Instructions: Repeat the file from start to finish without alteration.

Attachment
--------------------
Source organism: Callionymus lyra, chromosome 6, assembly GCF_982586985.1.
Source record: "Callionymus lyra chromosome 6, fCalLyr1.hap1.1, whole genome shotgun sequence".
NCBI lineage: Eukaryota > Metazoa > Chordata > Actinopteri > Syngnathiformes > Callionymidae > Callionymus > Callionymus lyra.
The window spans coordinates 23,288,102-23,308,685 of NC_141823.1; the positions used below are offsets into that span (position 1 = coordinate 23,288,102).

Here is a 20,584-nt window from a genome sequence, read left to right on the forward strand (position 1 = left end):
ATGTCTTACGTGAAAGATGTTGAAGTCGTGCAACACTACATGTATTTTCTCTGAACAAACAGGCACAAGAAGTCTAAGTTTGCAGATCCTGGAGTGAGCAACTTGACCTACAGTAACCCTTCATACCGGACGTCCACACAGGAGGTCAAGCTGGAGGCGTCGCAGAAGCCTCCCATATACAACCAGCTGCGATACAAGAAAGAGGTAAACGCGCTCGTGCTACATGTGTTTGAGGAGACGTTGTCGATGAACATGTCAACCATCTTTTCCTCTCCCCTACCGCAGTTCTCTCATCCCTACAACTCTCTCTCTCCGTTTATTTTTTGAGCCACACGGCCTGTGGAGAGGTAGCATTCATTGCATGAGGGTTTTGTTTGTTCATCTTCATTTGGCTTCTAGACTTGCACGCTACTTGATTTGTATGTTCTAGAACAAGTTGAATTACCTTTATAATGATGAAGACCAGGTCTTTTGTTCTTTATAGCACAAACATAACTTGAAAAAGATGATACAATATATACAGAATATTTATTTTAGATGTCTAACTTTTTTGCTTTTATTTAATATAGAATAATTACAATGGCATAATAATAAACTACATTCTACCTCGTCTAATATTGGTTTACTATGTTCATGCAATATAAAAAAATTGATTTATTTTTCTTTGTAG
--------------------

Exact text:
Source organism: Callionymus lyra, chromosome 6, assembly GCF_982586985.1.
Source record: "Callionymus lyra chromosome 6, fCalLyr1.hap1.1, whole genome shotgun sequence".
NCBI lineage: Eukaryota > Metazoa > Chordata > Actinopteri > Syngnathiformes > Callionymidae > Callionymus > Callionymus lyra.
The window spans coordinates 23,288,102-23,308,685 of NC_141823.1; the positions used below are offsets into that span (position 1 = coordinate 23,288,102).

Here is a 20,584-nt window from a genome sequence, read left to right on the forward strand (position 1 = left end):
ATGTCTTACGTGAAAGATGTTGAAGTCGTGCAACACTACATGTATTTTCTCTGAACAAACAGGCACAAGAAGTCTAAGTTTGCAGATCCTGGAGTGAGCAACTTGACCTACAGTAACCCTTCATACCGGACGTCCACACAGGAGGTCAAGCTGGAGGCGTCGCAGAAGCCTCCCATATACAACCAGCTGCGATACAAGAAAGAGGTAAACGCGCTCGTGCTACATGTGTTTGAGGAGACGTTGTCGATGAACATGTCAACCATCTTTTCCTCTCCCCTACCGCAGTTCTCTCATCCCTACAACTCTCTCTCTCCGTTTATTTTTTGAGCCACACGGCCTGTGGAGAGGTAGCATTCATTGCATGAGGGTTTTGTTTGTTCATCTTCATTTGGCTTCTAGACTTGCACGCTACTTGATTTGTATGTTCTAGAACAAGTTGAATTACCTTTATAATGATGAAGACCAGGTCTTTTGTTCTTTATAGCACAAACATAACTTGAAAAAGATGATACAATATATACAGAATATTTATTTTAGATGTCTAACTTTTTTGCTTTTATTTAATATAGAATAATTACAATGGCATAATAATAAACTACATTCTACCTCGTCTAATATTGGTTTACTATGTTCATGCAATATAAAAAAATTGATTTATTTTTCTTTGTAG